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Top services offered by export companies

Cost/benefit analysis

Cost/benefit analysis

Conduct a cost/benefit analysis before expanding or removing your export products.  

FROM $1,000

Distribution channels

Distribution channels

Find or remove partnerships to better your distribution channels overseas. 

FROM $600

Export laws

Export laws

Understand and comply with the latest export laws in the countries you're doing business in.  

FROM $500

Export market research

Export market research

Research markets overseas that's a good fit for your product or services.  

FROM $150

Exporting strategy

Exporting strategy

Develop a sound and competitive exporting strategy. 

FROM $1,200

Feasibility study

Feasibility study

Assess if your business is ready to export products overseas. 

FROM $950

Foreign regulatory compliance

Foreign regulatory compliance

Ensure your exports adhere to the latest regulations, tax and custom laws.  

FROM $1,000

Identify potential markets

Identify potential markets

Find opportunities in new overseas markets, regulations and tax breaks that can increase your sales.  

FROM $750

Warehouse and Logistics

Warehouse and Logistics

Invest in the right technology and build an effective logistics chain including warehousing for your products. 

FROM $1,500

Average hourly rate for Exporters in Australia

min rate $44 - $92 max rate







Exporters

If you have already established a strong base of local or national product sales, you can explore exporting as a way to reduce seasonable changes in demand, meet your full production capacity, grow your reputation or outpace domestic competitors. Exporting creates an independent revenue stream which lowers your exposure to domestic market risks and insulates you from them, while allowing you to capitalise on new and emerging markets. Oftentimes it is possible to find significant opportunities due to unequal access to skills, resources or labour between your home country and the importing country.

Is my business ready to consider exporting?

Unlike import businesses, export businesses are almost always established. There are exceptions, but the majority of businesses have gone a long way in proving their product and refining their businesses processes to successfully deliver to the market within their own country first. From this position, they are able to utilise their cashflow and capital to move into new markets and seize opportunities. New businesses often are unable to overcome the barriers to entering the export industry and lack the experience and skills to manage international distribution effectively.

The following a strong signs that your business may be ready to export:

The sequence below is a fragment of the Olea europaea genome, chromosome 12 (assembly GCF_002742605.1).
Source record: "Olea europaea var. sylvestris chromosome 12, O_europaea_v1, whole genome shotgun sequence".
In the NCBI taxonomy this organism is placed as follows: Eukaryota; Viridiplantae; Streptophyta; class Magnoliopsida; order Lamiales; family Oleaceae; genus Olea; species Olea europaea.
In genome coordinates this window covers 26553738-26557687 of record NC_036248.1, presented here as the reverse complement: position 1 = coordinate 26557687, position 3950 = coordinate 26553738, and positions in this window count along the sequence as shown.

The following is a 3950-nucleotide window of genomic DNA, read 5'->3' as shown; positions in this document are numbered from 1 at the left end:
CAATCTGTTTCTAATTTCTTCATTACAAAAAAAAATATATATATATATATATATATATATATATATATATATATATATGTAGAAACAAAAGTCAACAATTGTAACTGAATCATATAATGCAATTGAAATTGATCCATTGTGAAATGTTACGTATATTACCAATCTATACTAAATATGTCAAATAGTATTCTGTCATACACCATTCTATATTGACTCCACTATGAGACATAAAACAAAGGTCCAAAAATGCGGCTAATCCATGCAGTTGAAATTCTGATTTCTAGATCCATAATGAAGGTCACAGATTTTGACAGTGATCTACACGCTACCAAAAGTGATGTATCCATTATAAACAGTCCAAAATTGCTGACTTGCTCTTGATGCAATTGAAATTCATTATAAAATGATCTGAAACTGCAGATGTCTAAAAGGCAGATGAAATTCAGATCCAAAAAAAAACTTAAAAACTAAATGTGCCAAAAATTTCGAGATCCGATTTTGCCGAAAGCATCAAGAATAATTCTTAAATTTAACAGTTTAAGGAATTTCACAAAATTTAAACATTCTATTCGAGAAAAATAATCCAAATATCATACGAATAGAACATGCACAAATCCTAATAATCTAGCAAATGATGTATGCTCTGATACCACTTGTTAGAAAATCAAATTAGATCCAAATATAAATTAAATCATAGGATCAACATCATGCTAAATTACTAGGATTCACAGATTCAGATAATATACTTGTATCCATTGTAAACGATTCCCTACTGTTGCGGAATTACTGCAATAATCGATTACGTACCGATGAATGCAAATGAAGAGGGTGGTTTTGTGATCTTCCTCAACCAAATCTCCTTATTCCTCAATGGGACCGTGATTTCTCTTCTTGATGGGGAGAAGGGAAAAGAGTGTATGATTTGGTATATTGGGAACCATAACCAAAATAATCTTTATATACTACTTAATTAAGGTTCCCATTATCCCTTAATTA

• Strong management systems and a track record of effective local distribution
  • Strong domestic sales
  • Ample resources and healthy cashflow
  • A product which is export appropriate

Putting together an exporting strategy

As with almost all forms of business strategy, crafting a plan for exporting requires a huge amount of research and analysis. Creative and critical thinking has to be applied to find new markets for existing products or innovate ways to alter products to meet the demands of new demographics. There are hundreds of countries you could feasibly export your products to, but not all will have markets significant enough to justify the expense, and even fewer will grant you a competitive advantage over domestic alternatives. Putting together an export strategy requires:

  • Identifying potential markets
  • Undertaking market research and analysis to understand those markets fully
  • Outlining expenses comprehensively
  • Making a detailed cost/benefit analysis
  • Researching and understanding foreign regulation
  • Detailing the distribution chain
  • Designing businesses processes

Putting an exporting strategy into action

Once a comprehensive exporting strategy is complete, and the plan appears to be viable and profitable, it will need to become part of your business activities. This may require negotiating with logistics and storage companies both home and abroad and training staff to handle new business processes. It is vital during this stage to keep the export strategy updated with all new developments and any deviations in terms, timings or costs to ensure that all of your assumptions are reality tested. Ideally, costs and revenues will be accurately predicted and implementation of your exporting strategy will move forward smoothly.

Any business looking to export their products must speak at length with their accountant and their lawyer to ensure that both the financial and legal implications are thoroughly understood. Seeking advice from a business coach who has experience setting up an exporting business successfully is also highly recommended.